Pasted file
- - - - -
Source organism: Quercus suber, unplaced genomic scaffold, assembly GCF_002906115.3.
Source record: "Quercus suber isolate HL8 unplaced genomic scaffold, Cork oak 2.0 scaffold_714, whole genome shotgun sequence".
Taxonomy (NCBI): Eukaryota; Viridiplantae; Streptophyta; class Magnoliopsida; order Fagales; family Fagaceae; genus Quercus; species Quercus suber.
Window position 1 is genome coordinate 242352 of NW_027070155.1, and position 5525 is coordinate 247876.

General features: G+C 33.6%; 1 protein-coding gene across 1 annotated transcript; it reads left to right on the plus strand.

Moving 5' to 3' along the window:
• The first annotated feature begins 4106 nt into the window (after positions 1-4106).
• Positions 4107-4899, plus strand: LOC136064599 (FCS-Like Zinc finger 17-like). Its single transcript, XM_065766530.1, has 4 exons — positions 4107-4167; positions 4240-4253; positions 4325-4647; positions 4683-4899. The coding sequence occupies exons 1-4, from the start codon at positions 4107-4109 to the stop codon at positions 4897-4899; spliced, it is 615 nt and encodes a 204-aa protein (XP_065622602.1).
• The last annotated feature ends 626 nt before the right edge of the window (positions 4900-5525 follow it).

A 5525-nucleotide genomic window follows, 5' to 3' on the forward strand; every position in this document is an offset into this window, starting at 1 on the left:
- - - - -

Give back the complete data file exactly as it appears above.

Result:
Source organism: Quercus suber, unplaced genomic scaffold, assembly GCF_002906115.3.
Source record: "Quercus suber isolate HL8 unplaced genomic scaffold, Cork oak 2.0 scaffold_714, whole genome shotgun sequence".
Taxonomy (NCBI): Eukaryota; Viridiplantae; Streptophyta; class Magnoliopsida; order Fagales; family Fagaceae; genus Quercus; species Quercus suber.
Window position 1 is genome coordinate 242352 of NW_027070155.1, and position 5525 is coordinate 247876.

General features: G+C 33.6%; 1 protein-coding gene across 1 annotated transcript; it reads left to right on the plus strand.

Moving 5' to 3' along the window:
• The first annotated feature begins 4106 nt into the window (after positions 1-4106).
• Positions 4107-4899, plus strand: LOC136064599 (FCS-Like Zinc finger 17-like). Its single transcript, XM_065766530.1, has 4 exons — positions 4107-4167; positions 4240-4253; positions 4325-4647; positions 4683-4899. The coding sequence occupies exons 1-4, from the start codon at positions 4107-4109 to the stop codon at positions 4897-4899; spliced, it is 615 nt and encodes a 204-aa protein (XP_065622602.1).
• The last annotated feature ends 626 nt before the right edge of the window (positions 4900-5525 follow it).

A 5525-nucleotide genomic window follows, 5' to 3' on the forward strand; every position in this document is an offset into this window, starting at 1 on the left: